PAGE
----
Tournaments are often organized by gender and number of players. Common tournament configurations include men's singles, women's singles, doubles (where two players of the same sex play on each side), and mixed doubles (with a member of each sex per side). Tournaments may be arranged for for specific age groups, with upper age limits for youth and lower age limits for senior players. There are also tournaments for handicapped players. In the four grand slams, the draw (the maximum number of players allowed in a particular category of the tournament) is 128 people.

Players may also be matched by their skill level. According to how well a person does in sanctioned play, he or she is given a rating (examples from the U.S. system called the National Tennis Rating Program (NTRP): 2.5, 3.0, 3.5, 4.0, 4.5, etc.) which is adjusted periodically to maintain competitive matches.


Tennis has a long history (deriving from the 'jeu de paume'), but its establishment as the modern sport can be dated to two separate roots. In 1859 Major Thomas Henry Gem, a solicitor, and his friend Batista Pereira, a Spanish merchant, who both lived in Birmingham, England played a game they named "pelota", after a Spanish ball game. The game was played on a lawn in Edgbaston. In 1872 both men moved to Leamington Spa, and with two doctors from the Warneford Hospital, played pelota on the lawn behind the Manor House Hotel (now residential apartments). Pereira joined with Dr. Frederick Haynes and Dr. A. Wellesley Tomkins to found the first lawn tennis club in the world, and played the game on nearby lawns. In 1874 they formed the Leamington Tennis Club, setting out the original rules of the game. The Courier of 23 July 1884 recorded one of the first tennis tournaments, held in the grounds of Shrubland Hall (demolished 1948).

In December 1873, Major Walter Clopton Wingfield devised a similar game for the amusement of his guests at a garden party on his estate at Nantclwyd, Wales. He based the game on the older sport of indoor tennis or real tennis ("royal tennis"), which had been invented in 12th century France and was played by French aristocrats down to the time of the French Revolution.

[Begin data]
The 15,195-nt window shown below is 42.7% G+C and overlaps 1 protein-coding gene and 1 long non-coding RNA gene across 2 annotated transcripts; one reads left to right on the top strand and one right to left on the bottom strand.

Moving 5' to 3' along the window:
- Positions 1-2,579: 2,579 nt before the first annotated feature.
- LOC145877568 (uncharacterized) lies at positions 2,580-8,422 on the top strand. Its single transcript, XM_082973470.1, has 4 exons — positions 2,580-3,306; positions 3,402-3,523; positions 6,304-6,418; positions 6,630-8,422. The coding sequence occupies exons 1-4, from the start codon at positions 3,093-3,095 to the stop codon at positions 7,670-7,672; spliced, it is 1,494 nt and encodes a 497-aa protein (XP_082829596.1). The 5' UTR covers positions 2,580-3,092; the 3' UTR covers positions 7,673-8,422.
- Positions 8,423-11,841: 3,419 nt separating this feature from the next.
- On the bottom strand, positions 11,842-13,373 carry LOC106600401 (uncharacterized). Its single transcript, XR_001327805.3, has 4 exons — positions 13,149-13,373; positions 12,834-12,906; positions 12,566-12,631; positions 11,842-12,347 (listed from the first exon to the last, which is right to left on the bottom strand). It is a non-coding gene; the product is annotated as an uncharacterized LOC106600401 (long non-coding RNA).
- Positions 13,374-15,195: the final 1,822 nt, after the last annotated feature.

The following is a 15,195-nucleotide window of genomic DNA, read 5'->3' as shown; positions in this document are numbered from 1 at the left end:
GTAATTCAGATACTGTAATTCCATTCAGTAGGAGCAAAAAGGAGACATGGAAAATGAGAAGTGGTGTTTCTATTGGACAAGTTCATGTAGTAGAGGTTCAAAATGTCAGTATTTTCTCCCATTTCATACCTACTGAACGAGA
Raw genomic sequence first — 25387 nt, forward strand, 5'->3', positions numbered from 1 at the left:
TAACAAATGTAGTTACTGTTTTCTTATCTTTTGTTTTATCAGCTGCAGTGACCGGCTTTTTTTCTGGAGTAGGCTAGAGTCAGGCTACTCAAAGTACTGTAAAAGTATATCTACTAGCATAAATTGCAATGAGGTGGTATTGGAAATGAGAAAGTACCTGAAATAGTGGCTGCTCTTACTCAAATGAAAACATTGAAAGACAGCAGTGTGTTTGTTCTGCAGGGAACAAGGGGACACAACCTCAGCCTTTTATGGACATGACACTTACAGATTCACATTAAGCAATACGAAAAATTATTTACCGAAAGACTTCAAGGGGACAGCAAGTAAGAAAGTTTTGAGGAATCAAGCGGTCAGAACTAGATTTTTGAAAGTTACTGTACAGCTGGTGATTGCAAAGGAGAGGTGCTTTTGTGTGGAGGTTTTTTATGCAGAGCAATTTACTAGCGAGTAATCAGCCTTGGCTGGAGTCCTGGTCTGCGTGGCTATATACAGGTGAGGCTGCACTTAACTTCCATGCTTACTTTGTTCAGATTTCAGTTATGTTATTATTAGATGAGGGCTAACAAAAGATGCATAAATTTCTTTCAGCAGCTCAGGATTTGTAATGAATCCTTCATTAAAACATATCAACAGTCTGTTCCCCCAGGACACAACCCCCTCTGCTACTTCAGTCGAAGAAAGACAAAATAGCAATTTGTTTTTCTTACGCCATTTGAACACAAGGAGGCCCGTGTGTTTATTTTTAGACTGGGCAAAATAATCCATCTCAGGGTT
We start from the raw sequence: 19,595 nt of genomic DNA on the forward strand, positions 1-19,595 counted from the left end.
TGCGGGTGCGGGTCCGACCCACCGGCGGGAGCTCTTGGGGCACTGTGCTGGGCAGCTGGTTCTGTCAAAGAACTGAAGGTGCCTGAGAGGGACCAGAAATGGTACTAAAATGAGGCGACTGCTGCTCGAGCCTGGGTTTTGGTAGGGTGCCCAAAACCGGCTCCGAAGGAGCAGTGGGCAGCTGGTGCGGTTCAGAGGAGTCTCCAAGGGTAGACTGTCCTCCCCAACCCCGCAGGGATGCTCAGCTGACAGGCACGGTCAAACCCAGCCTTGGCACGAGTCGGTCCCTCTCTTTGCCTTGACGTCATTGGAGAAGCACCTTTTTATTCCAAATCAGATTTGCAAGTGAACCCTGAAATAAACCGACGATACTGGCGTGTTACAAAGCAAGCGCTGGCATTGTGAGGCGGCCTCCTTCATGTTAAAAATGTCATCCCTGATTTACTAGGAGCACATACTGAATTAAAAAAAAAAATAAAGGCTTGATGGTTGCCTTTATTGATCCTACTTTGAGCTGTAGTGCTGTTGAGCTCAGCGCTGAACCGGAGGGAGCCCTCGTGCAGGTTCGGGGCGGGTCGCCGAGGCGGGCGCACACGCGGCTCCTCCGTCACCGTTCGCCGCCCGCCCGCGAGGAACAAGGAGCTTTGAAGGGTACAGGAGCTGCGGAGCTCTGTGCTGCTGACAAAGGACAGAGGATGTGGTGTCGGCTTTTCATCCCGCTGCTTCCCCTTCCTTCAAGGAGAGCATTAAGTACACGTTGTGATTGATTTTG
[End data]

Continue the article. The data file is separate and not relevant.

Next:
According to most tennis historians, modern tennis terminology also derives from this period, as Wingfield borrowed both the name and much of the French vocabulary of royal tennis and applied them to his new game:

  • Tennis comes from the French tenez, the imperative form of the verb tenir, to hold: This was a cry used by the player serving in royal tennis, meaning "I am about to serve!" (rather like the cry "Fore!" in golf).
  • Racquet comes from raquette, which derives from the Arabic rakhat, meaning the palm of the hand.
  • Deuce comes from à deux le jeu, meaning "to both is the game" (that is, the two players have equal scores).
  • Love may come from l'oeuf, the egg, a reference to the egg-shaped zero symbol; however, since "un oeuf" is more commonly used, the etymology remains in question.
  • The convention of numbering scores "15," "30" and "40" comes from quinze, trente and quarante, which to French ears makes a euphonious sequence.

Seeing the commercial potential of the game, Wingfield patented it in 1874, but never succeeded in enforcing his patent. Tennis spread rapidly among the leisured classes in Britain and the United States. It was first played in the U.S. at the home of Mary Ewing Outerbridge on Staten Island, New York in 1874.

In 1881 the desire to play tennis competitively led to the establishment of tennis clubs. The first championships at Wimbledon, in London were played in 1877. In 1881 the United States National Lawn Tennis Association (now the United States Tennis Association) was formed to standardize the rules and organize competitions. The comprehensive I.L.T.F. rules promulgated in 1924 have remained remarkably stable in the ensuing eighty years, the one major change being the addition of the tie-breaker system designed by James van Alen. U.S. National Men's Singles Championship, now the U.S. Open, was first held in 1881 at Newport, Rhode Island. The U.S. National Women's Singles Championships were first held in 1887. The Davis Cup, an annual competition between national teams, dates to 1900.

Tennis was for many years predominantly a sport of the English-speaking world, dominated by the United States, Britain and Australia. It was also popular in France, where the French Open dates to 1891. Thus Wimbledon, the U.S. Open, the French Open and the Australian Open (dating to 1905) became and have remained the most prestigious events in tennis. Together these four events are called the Grand Slam (a term borrowed from bridge). Winning the Grand Slam, by capturing these four titles in one calendar year, is the highest ambition of most tennis players.